Balloon Telescope GUSTO lands on Antarctica

Balloon Telescope GUSTO lands on Antarctica

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By Wisse Hettinga

Balloon Telescope GUSTO lands on Antarctica after record-breaking flight

After a record-breaking 57 days, 7 hours and 38 minutes, NASA’s balloon telescope GUSTO completed its flight above Antarctica by landing on the ice by parachute. The mission was designed to last 55 days. GUSTO has observed atomic clouds in our own galaxy and its nearest neighbor with far-infrared cameras, developed by SRON and TU Delft. 

Since its launch on new year’s eve, the Galactic/Extragalactic ULDB Spectroscopic Terahertz Observatory (GUSTO) has floated along the circumpolar vortex at 36-40 km altitude above Antarctica. During its 57 days in the air, it has mapped a large part of our Milky Way, including the center, and a satellite galaxy called the Large Magellanic Cloud. Gusto has spiraled outwards for three orbits before losing altitude. As night was gaining more and more terrain, especially on the outer parts of the continent, altitude drops were inevitable and eventually caused an expected end of the mission. GUSTO had already completed its mission plan.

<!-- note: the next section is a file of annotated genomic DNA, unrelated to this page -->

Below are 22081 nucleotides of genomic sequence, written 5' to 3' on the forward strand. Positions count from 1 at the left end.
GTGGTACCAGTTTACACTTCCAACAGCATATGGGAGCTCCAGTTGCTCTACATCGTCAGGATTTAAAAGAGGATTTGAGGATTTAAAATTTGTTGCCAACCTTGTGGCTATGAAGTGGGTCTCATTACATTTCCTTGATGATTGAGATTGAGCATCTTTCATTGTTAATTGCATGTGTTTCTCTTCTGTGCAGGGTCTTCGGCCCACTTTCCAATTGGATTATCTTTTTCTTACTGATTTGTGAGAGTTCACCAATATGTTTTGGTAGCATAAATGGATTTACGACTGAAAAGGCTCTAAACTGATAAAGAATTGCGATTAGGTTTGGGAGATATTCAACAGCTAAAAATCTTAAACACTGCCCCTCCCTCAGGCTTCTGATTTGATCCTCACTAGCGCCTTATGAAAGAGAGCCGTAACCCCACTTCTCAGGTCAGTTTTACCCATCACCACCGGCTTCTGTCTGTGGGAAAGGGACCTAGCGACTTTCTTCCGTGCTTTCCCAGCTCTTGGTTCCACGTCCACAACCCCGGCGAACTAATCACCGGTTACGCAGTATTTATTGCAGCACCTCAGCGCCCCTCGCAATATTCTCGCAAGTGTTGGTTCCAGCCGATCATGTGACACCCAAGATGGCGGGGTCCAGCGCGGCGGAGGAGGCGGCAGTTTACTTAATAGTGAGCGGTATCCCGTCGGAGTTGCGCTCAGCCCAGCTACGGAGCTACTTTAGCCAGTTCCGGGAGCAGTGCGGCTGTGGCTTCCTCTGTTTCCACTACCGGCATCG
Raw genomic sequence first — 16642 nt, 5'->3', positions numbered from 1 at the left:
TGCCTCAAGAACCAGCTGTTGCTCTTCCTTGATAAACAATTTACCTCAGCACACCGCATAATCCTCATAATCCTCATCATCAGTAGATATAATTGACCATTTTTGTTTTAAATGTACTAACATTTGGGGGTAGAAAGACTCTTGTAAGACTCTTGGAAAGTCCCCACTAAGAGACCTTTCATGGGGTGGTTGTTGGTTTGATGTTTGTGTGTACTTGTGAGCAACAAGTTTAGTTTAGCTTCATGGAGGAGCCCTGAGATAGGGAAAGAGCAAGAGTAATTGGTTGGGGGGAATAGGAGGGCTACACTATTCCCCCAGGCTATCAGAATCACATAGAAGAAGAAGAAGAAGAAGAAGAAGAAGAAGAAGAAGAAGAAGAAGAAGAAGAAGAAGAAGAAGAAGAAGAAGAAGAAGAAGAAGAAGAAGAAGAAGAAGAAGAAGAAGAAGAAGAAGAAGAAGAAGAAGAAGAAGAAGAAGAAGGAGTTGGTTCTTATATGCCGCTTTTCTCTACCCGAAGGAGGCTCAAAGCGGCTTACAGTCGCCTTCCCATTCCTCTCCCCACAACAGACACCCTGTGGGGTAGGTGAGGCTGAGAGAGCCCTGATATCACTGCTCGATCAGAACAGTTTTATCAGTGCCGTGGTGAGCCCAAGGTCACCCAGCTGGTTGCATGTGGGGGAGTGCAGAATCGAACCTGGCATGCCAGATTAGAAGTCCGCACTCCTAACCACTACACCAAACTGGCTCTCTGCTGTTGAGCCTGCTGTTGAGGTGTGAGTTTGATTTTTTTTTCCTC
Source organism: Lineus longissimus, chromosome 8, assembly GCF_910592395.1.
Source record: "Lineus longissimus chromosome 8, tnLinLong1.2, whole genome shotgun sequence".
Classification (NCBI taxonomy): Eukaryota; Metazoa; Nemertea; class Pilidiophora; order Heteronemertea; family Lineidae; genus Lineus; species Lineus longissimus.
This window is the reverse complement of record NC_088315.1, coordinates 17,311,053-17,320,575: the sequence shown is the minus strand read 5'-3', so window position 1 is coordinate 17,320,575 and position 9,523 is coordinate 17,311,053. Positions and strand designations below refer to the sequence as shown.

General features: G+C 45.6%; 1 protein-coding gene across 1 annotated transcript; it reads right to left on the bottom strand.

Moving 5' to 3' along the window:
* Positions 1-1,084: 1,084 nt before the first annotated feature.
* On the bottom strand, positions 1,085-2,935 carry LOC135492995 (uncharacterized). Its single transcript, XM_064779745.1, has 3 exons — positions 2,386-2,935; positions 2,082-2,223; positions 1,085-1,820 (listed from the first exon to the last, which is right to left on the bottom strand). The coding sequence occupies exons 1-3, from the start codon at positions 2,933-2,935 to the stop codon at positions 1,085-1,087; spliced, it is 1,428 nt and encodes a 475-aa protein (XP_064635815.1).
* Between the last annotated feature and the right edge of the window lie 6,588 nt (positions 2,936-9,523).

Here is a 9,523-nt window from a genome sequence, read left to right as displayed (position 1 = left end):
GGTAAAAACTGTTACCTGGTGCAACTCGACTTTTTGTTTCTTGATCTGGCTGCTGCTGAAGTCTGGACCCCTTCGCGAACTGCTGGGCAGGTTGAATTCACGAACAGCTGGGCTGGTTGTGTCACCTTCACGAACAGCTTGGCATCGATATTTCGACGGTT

‘We are celebrating a huge success,’ says Jian-Rong Gao (SRON/TU Delft), the project leader for the Dutch contribution. ‘GUSTO has collected vast amounts of data during its 57 days in the stratosphere. And we are very happy that it landed on land rather than in the ocean. This means NASA can recover it when spring sets in on the southern hemisphere. Recovery is actually not necessary because all the data has already been transferred to the ground station. But it would be great for a museum and some parts could even be re-used for future missions.’

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